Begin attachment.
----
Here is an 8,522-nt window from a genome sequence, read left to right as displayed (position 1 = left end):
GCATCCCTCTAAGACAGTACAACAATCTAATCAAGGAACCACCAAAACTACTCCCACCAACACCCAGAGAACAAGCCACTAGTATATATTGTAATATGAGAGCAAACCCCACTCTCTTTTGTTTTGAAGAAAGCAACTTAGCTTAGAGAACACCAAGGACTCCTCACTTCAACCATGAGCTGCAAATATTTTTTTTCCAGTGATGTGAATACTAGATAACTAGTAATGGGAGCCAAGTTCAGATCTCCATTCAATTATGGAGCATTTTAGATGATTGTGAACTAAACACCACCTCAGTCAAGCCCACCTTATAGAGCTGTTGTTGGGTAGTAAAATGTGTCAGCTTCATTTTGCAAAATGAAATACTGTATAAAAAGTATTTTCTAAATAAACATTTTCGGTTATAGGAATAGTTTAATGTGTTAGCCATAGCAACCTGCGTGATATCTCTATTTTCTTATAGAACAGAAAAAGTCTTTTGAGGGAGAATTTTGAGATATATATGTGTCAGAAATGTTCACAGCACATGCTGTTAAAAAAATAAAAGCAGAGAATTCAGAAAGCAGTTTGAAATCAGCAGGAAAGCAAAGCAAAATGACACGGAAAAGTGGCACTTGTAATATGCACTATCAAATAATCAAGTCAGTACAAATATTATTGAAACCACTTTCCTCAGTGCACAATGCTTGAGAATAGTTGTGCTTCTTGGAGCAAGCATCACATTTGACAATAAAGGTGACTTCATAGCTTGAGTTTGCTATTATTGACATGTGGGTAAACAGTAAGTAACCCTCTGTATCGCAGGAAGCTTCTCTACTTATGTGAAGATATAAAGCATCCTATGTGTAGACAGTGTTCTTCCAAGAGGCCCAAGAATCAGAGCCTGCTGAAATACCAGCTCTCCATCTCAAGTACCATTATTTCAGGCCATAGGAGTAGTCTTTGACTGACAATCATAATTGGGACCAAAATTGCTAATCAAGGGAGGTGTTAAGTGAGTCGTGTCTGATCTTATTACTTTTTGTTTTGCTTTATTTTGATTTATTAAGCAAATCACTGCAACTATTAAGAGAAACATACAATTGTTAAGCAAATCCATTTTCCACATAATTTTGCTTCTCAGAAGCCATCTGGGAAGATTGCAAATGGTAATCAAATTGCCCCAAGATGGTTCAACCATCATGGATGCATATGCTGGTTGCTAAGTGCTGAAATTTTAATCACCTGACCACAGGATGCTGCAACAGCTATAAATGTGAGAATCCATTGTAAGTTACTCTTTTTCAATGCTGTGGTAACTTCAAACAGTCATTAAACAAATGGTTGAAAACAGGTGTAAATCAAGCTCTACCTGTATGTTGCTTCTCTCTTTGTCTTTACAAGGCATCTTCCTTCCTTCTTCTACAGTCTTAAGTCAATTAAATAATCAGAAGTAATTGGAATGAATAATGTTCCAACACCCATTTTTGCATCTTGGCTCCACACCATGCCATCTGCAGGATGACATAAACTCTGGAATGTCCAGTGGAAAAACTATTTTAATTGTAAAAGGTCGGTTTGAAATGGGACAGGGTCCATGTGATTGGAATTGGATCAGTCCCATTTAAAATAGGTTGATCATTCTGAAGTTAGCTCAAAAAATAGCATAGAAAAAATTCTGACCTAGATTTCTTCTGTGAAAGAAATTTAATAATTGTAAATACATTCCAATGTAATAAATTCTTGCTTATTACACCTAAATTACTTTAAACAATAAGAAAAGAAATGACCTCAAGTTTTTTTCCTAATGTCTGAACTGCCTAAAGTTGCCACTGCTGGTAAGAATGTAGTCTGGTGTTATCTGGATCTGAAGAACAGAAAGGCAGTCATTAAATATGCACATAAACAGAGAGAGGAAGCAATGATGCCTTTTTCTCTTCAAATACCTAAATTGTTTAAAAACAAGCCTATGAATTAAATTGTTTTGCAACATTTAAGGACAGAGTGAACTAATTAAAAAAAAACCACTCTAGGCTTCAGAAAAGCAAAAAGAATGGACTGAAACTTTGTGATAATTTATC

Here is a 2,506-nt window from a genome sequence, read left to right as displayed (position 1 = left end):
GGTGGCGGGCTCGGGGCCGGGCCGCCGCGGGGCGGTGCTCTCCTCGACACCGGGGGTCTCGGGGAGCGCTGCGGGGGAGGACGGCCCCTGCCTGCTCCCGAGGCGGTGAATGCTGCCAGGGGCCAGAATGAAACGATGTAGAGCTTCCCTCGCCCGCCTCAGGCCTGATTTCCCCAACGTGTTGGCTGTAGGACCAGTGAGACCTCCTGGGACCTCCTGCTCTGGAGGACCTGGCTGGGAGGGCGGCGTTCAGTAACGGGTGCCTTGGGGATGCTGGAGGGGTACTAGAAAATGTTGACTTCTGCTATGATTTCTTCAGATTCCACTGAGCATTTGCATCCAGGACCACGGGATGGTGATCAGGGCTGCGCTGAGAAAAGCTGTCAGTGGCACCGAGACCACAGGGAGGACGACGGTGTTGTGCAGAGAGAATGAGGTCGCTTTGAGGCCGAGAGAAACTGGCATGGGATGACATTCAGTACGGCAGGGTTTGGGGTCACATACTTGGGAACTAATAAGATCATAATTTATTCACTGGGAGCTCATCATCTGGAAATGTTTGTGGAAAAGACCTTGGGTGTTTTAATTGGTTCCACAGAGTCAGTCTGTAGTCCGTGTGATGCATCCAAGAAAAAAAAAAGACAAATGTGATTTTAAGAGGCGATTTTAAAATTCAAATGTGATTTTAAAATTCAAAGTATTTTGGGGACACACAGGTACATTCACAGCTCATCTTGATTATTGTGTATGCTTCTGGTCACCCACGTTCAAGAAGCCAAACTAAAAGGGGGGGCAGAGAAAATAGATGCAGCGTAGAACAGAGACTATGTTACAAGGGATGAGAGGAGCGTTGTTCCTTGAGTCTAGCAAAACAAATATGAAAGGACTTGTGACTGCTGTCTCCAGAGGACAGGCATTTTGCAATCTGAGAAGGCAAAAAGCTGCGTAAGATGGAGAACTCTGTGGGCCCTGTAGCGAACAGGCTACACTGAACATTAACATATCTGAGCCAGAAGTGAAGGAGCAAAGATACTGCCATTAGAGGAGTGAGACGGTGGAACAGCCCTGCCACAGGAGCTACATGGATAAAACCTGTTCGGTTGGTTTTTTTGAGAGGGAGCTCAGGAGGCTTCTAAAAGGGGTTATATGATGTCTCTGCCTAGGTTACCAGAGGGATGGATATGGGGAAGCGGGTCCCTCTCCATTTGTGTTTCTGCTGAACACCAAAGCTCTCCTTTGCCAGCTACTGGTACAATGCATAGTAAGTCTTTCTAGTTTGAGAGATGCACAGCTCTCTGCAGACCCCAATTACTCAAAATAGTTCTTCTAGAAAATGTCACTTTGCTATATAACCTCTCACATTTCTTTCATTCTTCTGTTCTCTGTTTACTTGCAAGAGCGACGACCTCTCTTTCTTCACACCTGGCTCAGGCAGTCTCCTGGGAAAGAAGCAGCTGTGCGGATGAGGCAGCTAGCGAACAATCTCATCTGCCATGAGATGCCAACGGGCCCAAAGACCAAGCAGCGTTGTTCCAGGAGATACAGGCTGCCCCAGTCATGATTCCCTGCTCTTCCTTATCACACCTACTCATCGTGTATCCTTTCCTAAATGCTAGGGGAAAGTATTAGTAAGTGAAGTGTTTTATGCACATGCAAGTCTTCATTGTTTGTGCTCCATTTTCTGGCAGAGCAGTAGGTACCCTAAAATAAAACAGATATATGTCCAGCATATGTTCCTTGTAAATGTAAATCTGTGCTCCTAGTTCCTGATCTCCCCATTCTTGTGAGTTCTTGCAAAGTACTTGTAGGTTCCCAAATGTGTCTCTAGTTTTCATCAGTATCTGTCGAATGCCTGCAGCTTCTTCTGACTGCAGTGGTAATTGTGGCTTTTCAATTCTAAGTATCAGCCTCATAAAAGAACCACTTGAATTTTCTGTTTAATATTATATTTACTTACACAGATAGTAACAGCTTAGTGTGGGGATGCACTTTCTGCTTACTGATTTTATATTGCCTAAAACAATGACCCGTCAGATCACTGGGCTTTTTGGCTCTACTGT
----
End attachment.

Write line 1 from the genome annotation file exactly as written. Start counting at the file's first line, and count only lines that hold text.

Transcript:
Here is an 8,522-nt window from a genome sequence, read left to right as displayed (position 1 = left end):